“Things had been good – now there were arguments. At the last gig, Andy and I argued about an amplifier and who would use it”: Original The Police guitarist Henry Padovani explains why he was ousted in favor of Andy Summers – but didn’t mind being fired

Henry Padovani with The Police in 2007
(Image credit: Alamy)

In July of 1977, 35-year-old Andy Summers was recruited by Sting to join The Police, who had formed only months prior, after Sting had coupled up with American drummer Stewart Copeland and French-born, punk-leaning guitarist, Henry Padovani.

With Padovani in the band – as evidenced by his only recorded and released material, 1977’s Fall Out/Nothing Achieving – the sound of The Police was grittier and more in line with the emerging London punk scene from which the band hailed.

While Copeland fancied this direction, complete with Padovani’s in-accordance licks, Sting had other ideas – further amplified when he met Summers through Gong’s Mike Howlett in the spring of ’77. The connection was immediate, and Summers’ experience (he was 10 years their senior) and access to much-needed money didn’t hurt, either.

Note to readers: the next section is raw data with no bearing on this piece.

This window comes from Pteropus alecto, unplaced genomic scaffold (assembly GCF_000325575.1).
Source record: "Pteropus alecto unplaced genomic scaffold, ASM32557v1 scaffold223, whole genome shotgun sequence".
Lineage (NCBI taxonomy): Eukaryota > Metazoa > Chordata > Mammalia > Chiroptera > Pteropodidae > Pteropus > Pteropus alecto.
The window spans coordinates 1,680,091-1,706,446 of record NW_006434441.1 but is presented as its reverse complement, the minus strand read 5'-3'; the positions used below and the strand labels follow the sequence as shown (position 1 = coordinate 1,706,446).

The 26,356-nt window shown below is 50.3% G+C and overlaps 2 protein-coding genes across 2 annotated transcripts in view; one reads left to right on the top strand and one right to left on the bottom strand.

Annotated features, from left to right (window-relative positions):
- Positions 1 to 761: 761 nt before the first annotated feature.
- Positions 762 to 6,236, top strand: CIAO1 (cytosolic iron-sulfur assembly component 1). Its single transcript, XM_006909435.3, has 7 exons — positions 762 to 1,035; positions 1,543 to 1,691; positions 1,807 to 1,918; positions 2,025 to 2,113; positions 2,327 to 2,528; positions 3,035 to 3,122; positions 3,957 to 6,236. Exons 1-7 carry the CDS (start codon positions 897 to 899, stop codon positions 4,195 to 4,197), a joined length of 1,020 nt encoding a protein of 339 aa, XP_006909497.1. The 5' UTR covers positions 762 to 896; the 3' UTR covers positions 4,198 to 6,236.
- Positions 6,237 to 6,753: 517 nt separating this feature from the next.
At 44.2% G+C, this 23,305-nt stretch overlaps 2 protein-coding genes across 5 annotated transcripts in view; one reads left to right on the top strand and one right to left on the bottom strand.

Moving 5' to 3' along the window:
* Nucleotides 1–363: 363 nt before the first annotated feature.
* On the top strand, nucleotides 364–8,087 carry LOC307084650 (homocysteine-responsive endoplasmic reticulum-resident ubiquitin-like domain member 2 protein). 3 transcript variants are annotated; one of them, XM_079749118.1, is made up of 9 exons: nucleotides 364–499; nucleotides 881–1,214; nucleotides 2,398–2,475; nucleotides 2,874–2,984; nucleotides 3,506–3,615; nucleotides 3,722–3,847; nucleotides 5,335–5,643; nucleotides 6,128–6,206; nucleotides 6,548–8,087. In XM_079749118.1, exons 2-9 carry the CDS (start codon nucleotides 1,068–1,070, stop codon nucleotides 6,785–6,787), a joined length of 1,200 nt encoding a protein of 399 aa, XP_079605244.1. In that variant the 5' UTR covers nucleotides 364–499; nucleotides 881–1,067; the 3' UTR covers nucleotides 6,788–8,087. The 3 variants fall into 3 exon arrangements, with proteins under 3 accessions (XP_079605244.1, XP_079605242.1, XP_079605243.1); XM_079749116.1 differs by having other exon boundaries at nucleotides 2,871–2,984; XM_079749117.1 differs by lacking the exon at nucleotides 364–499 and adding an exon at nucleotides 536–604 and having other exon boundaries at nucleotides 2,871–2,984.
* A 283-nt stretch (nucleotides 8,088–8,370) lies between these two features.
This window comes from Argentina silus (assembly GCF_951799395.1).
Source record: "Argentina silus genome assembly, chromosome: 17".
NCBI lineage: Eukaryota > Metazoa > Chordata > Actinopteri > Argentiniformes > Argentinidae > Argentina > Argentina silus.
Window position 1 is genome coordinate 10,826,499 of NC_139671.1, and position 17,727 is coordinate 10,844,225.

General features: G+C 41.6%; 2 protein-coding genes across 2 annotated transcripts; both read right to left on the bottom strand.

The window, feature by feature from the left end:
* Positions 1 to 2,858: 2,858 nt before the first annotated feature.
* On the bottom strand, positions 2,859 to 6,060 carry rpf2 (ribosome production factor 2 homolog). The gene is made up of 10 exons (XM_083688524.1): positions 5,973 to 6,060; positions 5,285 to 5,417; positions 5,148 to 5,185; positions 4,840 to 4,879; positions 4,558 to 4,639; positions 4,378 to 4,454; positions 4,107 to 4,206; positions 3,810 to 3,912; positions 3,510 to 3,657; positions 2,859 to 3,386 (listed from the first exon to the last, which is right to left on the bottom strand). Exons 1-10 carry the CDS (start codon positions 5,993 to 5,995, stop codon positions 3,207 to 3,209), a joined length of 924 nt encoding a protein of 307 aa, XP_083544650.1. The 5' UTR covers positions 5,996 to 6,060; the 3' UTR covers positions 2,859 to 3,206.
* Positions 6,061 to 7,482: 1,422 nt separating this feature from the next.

Long story short, and much to Copeland’s chagrin, Sting ousted his close pal from The Police after a particularly tense studio session with the Velvet Underground’s John Cale, which showed that a band featuring both Padovani and Summers would never work. 

Thinking back on his expulsion, Padovani says, “Things had been good; now there were arguments. At the last gig we did in Mont de Marsan, Andy and I argued about an amplifier and who would use it. I let it go and let Andy use the ‘good’ amp.”

Keying in on the session that ended his tenure, he says, “After that gig, we found ourselves in the studio with John Cale, recording Visions of the Night. John had an argument with Andy about the solo because John wanted me to do it, but Andy argued that he was a better player. And then John let Andy do it, but insisted that Andy do it with my guitar and use my amp. It was horrible.”

As devastating as it must have been, it’s hard to argue with Sting’s decision. And it’s not as if Padovani didn’t go on to have an interesting career – he soon settled in with Wayne County & the Electric Chairs before forming The Flying Padovanis.

Things had been good; there were now arguments. At the last gig, Andy and I argued about an amplifier and who would use it

All in all, things turned out well for everyone involved, with Padovani even remaining friends with Copeland and Sting – though he never really did cozy up to Summers all that much – to the point of a brief 2007 reunion within a reunion, while The Police were in Paris.